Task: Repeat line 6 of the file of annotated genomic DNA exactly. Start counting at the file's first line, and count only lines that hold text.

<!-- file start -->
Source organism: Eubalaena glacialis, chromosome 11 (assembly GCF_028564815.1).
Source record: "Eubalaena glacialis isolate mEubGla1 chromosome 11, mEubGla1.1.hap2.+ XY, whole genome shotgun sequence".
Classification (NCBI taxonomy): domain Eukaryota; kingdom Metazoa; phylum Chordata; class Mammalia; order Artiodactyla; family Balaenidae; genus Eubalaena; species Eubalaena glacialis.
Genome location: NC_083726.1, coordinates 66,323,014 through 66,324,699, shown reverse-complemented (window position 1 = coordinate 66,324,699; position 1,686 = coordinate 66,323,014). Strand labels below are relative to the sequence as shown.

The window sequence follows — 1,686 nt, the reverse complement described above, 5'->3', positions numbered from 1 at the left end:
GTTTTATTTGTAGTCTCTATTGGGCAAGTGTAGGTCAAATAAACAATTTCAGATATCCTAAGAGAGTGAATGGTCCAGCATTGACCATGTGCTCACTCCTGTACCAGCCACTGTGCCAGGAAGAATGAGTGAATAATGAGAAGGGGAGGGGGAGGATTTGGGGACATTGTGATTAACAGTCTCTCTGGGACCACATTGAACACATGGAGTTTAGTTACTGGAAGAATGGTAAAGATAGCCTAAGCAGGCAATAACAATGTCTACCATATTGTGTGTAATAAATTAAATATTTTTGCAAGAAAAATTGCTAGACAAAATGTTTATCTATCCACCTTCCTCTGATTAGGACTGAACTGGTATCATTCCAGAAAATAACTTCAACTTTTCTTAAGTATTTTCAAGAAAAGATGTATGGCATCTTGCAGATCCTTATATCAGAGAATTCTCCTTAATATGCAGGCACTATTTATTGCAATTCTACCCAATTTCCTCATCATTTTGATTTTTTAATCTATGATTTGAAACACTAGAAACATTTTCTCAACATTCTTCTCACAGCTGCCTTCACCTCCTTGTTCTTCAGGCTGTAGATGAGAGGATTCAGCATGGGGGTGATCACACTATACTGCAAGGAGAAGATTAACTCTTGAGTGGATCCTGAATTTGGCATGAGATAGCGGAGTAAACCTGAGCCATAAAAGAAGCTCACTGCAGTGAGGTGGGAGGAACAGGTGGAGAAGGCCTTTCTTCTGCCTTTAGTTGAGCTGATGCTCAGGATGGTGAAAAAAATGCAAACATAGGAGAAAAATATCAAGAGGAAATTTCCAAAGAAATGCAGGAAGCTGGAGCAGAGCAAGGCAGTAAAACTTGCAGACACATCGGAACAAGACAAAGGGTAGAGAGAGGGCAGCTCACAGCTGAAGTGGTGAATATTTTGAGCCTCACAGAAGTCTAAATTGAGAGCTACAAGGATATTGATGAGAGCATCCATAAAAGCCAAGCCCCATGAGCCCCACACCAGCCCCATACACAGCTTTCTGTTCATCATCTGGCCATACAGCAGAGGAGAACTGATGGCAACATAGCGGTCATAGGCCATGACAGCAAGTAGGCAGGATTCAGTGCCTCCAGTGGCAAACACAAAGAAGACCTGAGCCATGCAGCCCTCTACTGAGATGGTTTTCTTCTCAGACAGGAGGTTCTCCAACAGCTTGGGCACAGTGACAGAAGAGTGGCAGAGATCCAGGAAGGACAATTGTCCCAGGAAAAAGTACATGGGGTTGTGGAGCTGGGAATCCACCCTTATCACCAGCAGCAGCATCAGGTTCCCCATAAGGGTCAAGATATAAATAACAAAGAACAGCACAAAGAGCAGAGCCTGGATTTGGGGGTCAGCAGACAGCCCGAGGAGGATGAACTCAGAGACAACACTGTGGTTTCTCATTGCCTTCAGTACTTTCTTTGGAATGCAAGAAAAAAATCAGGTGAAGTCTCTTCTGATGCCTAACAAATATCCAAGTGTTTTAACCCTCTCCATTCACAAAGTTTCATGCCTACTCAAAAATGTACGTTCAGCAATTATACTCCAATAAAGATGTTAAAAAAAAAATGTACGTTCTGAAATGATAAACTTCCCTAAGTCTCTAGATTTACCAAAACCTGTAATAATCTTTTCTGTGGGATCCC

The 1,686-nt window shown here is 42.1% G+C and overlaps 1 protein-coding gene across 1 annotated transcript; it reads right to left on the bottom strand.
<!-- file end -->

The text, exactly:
GTTTTATTTGTAGTCTCTATTGGGCAAGTGTAGGTCAAATAAACAATTTCAGATATCCTAAGAGAGTGAATGGTCCAGCATTGACCATGTGCTCACTCCTGTACCAGCCACTGTGCCAGGAAGAATGAGTGAATAATGAGAAGGGGAGGGGGAGGATTTGGGGACATTGTGATTAACAGTCTCTCTGGGACCACATTGAACACATGGAGTTTAGTTACTGGAAGAATGGTAAAGATAGCCTAAGCAGGCAATAACAATGTCTACCATATTGTGTGTAATAAATTAAATATTTTTGCAAGAAAAATTGCTAGACAAAATGTTTATCTATCCACCTTCCTCTGATTAGGACTGAACTGGTATCATTCCAGAAAATAACTTCAACTTTTCTTAAGTATTTTCAAGAAAAGATGTATGGCATCTTGCAGATCCTTATATCAGAGAATTCTCCTTAATATGCAGGCACTATTTATTGCAATTCTACCCAATTTCCTCATCATTTTGATTTTTTAATCTATGATTTGAAACACTAGAAACATTTTCTCAACATTCTTCTCACAGCTGCCTTCACCTCCTTGTTCTTCAGGCTGTAGATGAGAGGATTCAGCATGGGGGTGATCACACTATACTGCAAGGAGAAGATTAACTCTTGAGTGGATCCTGAATTTGGCATGAGATAGCGGAGTAAACCTGAGCCATAAAAGAAGCTCACTGCAGTGAGGTGGGAGGAACAGGTGGAGAAGGCCTTTCTTCTGCCTTTAGTTGAGCTGATGCTCAGGATGGTGAAAAAAATGCAAACATAGGAGAAAAATATCAAGAGGAAATTTCCAAAGAAATGCAGGAAGCTGGAGCAGAGCAAGGCAGTAAAACTTGCAGACACATCGGAACAAGACAAAGGGTAGAGAGAGGGCAGCTCACAGCTGAAGTGGTGAATATTTTGAGCCTCACAGAAGTCTAAATTGAGAGCTACAAGGATATTGATGAGAGCATCCATAAAAGCCAAGCCCCATGAGCCCCACACCAGCCCCATACACAGCTTTCTGTTCATCATCTGGCCATACAGCAGAGGAGAACTGATGGCAACATAGCGGTCATAGGCCATGACAGCAAGTAGGCAGGATTCAGTGCCTCCAGTGGCAAACACAAAGAAGACCTGAGCCATGCAGCCCTCTACTGAGATGGTTTTCTTCTCAGACAGGAGGTTCTCCAACAGCTTGGGCACAGTGACAGAAGAGTGGCAGAGATCCAGGAAGGACAATTGTCCCAGGAAAAAGTACATGGGGTTGTGGAGCTGGGAATCCACCCTTATCACCAGCAGCAGCATCAGGTTCCCCATAAGGGTCAAGATATAAATAACAAAGAACAGCACAAAGAGCAGAGCCTGGATTTGGGGGTCAGCAGACAGCCCGAGGAGGATGAACTCAGAGACAACACTGTGGTTTCTCATTGCCTTCAGTACTTTCTTTGGAATGCAAGAAAAAAATCAGGTGAAGTCTCTTCTGATGCCTAACAAATATCCAAGTGTTTTAACCCTCTCCATTCACAAAGTTTCATGCCTACTCAAAAATGTACGTTCAGCAATTATACTCCAATAAAGATGTTAAAAAAAAAATGTACGTTCTGAAATGATAAACTTCCCTAAGTCTCTAGATTTACCAAAACCTGTAATAATCTTTTCTGTGGGATCCC